Norman Conquest of England in 1066 brought much change, including many immigrants with new names. Among these were the ancestors of the Guite family, whose name comes from Guyat, a pet form of the Old French given name Guy.
Early Origins of the Guite family
Sussex where they held a family seat at early times, after the Norman Conquest of 1066.
Early History of the Guite family
Another 333 words (24 lines of text) covering the years 1554, 1746, 1813, 1460, 1537, 1503, 1542, 1536, 1521, 1554, 1550, 1623, 1588, 1644, 1616 and 1685 are included under the topic Early Guite History in all our PDF Extended History products and printed products wherever possible.
Guite Spelling Variations
spelling variations are a prevailing characteristic of Norman surnames. Old and Middle English lacked any definite spelling rules, and the introduction of Norman French added an unfamiliar ingredient to the English linguistic stew. French and Latin, the languages of the court, also influenced spellings. Finally, Medieval scribes generally spelled words according to how they sounded, so one person was often referred to by different spellings in different documents. The name has been spelled Wyatt, Wyat and others.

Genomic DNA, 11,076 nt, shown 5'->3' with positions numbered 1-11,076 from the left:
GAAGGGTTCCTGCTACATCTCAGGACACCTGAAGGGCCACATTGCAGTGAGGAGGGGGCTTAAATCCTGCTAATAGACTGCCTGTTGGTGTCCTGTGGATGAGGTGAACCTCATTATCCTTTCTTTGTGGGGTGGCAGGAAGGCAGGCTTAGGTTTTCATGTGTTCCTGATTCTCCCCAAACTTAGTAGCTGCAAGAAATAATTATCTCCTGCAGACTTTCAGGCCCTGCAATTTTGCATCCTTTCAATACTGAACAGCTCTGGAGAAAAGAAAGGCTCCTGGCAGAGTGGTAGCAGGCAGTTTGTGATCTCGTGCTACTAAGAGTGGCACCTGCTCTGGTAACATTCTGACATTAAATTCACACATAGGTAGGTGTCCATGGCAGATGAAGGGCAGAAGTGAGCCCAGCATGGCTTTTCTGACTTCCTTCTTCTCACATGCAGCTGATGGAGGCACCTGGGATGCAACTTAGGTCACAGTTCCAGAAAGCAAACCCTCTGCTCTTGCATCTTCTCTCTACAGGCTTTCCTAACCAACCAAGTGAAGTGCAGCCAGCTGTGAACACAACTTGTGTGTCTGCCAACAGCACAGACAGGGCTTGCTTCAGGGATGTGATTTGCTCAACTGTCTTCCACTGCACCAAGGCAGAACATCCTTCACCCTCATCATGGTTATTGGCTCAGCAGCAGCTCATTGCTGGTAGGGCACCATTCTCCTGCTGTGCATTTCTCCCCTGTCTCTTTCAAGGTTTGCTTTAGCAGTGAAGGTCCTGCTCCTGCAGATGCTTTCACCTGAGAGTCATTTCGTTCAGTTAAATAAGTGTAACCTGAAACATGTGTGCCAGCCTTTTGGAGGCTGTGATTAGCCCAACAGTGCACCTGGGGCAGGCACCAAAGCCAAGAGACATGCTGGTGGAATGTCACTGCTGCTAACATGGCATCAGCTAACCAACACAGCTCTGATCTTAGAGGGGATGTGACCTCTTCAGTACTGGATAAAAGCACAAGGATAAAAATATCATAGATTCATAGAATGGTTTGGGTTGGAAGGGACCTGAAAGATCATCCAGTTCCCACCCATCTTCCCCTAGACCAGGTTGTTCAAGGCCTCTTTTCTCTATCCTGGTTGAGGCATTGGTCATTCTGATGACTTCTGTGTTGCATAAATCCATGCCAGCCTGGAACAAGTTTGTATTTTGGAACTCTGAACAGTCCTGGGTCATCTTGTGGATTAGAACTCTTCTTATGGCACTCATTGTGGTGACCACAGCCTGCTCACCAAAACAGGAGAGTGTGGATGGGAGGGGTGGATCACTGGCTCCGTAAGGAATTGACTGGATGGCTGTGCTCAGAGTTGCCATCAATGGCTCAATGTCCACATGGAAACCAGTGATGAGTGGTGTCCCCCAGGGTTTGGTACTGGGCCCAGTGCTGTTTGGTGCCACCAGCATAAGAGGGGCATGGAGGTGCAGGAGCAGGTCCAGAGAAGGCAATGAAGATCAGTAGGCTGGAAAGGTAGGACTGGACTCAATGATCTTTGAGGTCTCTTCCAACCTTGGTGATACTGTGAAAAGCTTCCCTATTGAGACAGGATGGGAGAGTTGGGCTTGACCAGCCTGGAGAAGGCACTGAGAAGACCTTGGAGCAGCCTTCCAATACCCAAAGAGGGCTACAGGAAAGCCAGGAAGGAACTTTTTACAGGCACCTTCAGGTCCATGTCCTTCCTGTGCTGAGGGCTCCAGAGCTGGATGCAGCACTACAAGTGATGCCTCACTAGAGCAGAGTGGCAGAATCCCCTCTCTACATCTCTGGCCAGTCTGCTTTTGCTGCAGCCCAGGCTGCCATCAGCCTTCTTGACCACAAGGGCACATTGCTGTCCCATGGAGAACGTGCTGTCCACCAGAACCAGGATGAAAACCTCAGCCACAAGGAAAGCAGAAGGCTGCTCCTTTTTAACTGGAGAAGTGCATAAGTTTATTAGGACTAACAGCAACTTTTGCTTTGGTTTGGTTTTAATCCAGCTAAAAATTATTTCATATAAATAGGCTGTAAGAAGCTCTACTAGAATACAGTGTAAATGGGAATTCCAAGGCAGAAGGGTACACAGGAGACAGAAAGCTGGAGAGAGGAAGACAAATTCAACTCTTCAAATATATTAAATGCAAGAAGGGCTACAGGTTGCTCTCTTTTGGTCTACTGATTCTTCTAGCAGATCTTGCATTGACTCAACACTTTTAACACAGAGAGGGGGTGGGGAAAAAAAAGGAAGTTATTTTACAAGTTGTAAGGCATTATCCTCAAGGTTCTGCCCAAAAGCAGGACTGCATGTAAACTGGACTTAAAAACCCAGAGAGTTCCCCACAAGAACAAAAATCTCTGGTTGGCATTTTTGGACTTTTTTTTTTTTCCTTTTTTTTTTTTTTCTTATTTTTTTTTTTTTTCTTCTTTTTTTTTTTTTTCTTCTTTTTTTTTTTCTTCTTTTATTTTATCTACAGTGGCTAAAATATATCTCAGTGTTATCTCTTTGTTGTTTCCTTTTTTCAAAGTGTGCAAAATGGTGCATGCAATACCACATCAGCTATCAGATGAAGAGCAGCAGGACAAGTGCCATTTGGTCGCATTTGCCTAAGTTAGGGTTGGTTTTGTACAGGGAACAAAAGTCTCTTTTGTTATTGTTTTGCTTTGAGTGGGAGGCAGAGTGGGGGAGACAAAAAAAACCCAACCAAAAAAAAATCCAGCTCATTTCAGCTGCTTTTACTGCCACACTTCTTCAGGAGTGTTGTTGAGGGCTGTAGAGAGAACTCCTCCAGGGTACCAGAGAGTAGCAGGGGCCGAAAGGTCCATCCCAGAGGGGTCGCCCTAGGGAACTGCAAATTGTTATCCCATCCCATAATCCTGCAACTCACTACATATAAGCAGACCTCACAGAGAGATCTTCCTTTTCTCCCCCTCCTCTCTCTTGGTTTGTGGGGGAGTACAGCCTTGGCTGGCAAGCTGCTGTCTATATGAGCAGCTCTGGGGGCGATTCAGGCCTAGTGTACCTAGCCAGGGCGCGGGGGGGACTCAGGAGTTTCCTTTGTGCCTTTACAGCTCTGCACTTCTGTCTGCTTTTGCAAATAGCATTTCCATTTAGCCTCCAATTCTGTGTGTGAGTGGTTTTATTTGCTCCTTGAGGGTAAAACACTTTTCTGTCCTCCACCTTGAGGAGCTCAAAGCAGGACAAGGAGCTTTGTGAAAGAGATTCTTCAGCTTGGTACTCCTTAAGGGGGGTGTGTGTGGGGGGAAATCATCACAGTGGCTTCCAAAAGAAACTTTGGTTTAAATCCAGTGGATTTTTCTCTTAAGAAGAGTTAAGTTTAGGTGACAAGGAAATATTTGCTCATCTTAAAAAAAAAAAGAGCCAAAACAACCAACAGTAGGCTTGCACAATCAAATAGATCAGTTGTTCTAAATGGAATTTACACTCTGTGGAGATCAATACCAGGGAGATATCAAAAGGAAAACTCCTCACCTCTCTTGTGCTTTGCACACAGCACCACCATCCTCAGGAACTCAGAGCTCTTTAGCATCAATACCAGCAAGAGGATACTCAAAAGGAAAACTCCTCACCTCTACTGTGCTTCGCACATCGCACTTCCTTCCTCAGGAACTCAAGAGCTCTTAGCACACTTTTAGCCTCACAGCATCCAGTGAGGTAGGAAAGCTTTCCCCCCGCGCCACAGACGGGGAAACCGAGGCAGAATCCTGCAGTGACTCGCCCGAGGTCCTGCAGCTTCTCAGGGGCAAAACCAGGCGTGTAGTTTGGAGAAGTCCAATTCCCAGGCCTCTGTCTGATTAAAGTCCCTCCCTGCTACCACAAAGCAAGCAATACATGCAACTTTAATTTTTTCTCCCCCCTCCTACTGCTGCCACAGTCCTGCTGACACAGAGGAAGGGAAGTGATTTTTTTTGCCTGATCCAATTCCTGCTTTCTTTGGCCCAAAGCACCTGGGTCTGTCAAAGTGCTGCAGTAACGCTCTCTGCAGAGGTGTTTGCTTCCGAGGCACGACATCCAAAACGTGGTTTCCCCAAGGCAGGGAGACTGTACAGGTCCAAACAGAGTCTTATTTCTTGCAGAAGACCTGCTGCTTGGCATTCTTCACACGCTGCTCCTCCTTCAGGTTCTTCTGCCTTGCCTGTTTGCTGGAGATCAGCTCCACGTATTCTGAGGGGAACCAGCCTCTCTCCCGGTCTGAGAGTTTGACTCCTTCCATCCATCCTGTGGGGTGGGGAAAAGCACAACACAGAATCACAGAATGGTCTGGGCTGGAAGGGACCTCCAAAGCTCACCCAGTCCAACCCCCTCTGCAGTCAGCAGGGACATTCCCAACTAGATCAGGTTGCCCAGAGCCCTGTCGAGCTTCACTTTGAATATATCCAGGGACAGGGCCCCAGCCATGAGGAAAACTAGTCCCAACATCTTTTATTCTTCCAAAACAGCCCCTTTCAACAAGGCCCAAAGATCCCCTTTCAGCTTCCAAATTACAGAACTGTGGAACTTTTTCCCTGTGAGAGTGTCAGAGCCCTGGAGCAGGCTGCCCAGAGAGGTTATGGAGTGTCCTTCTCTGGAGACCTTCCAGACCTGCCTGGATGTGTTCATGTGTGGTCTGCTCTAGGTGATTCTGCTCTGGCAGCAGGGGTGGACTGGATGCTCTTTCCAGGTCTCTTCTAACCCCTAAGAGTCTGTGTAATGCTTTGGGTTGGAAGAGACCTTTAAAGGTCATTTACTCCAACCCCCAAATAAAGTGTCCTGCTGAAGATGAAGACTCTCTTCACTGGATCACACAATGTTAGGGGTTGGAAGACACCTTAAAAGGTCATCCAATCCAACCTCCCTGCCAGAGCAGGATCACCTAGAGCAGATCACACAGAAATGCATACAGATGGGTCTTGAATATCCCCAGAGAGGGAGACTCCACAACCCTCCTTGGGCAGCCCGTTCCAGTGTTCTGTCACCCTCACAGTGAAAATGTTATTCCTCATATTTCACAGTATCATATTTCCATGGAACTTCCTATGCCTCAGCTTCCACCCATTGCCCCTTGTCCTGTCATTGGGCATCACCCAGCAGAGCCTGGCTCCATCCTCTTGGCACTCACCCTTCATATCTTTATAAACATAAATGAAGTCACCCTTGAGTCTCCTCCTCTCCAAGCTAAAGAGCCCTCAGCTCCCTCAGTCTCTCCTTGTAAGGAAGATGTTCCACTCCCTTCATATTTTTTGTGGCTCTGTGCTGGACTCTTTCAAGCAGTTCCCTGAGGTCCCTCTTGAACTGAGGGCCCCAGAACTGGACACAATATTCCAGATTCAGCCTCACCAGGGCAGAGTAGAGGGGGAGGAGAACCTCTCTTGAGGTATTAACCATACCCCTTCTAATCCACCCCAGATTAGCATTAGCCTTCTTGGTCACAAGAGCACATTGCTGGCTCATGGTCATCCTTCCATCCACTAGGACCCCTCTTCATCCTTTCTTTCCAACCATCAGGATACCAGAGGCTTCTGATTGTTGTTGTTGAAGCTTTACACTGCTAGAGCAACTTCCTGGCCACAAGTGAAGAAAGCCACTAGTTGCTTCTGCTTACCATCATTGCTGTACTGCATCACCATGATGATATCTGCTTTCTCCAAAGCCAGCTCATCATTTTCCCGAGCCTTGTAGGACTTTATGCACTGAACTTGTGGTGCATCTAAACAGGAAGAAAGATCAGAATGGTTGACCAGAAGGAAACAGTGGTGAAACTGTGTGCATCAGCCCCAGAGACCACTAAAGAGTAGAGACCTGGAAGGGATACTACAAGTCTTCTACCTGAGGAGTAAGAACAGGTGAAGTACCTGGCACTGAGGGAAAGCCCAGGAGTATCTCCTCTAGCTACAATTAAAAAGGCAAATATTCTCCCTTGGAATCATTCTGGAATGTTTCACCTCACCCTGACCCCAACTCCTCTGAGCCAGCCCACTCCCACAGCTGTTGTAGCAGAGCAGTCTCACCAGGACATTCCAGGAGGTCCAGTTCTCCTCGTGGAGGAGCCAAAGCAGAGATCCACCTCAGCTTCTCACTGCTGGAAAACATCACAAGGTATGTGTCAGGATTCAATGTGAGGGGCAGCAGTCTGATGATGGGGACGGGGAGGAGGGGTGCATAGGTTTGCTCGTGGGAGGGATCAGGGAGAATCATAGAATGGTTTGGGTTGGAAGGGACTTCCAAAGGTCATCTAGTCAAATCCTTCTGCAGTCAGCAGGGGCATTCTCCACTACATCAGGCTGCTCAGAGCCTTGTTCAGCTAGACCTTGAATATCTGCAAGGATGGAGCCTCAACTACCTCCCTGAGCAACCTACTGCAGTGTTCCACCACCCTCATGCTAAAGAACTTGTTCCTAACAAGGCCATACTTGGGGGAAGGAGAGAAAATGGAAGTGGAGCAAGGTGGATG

Early Notables of the Guite family (pre 1700)
Another 52 words (4 lines of text) are included under the topic Early Guite Notables in all our PDF Extended History products and printed products wherever possible.
Migration of the Guite family to the New World and Oceana
To escape the political and religious persecution within England at the time, many English families left for the various British colonies abroad. The voyage was extremely difficult, though, and the cramped, dank ships caused many to arrive in the New World diseased and starving. But for those who made it, the trip was most often worth it. Many of the families who arrived went on to make valuable contributions to the emerging nations of Canada and the United States. An inquiry into the early roots of North American families reveals a number of immigrants bearing the name Guite or a variant listed above:
Guite Settlers in United States in the 18th Century
Guite Settlers in United States in the 19th Century
Contemporary Notables of the name Guite (post 1700)
The Guite Motto
The motto was originally a war cry or slogan. Mottoes first began to be shown with arms in the 14th and 15th centuries, but were not in general use until the 17th century. Thus the oldest coats of arms generally do not include a motto. Mottoes seldom form part of the grant of arms: Under most heraldic authorities, a motto is an optional component of the coat of arms, and can be added to or changed at will; many families have chosen not to display a motto.
Motto: Duriora virtus
Motto Translation: Virtue tries harder things.
Guite Family Crest Products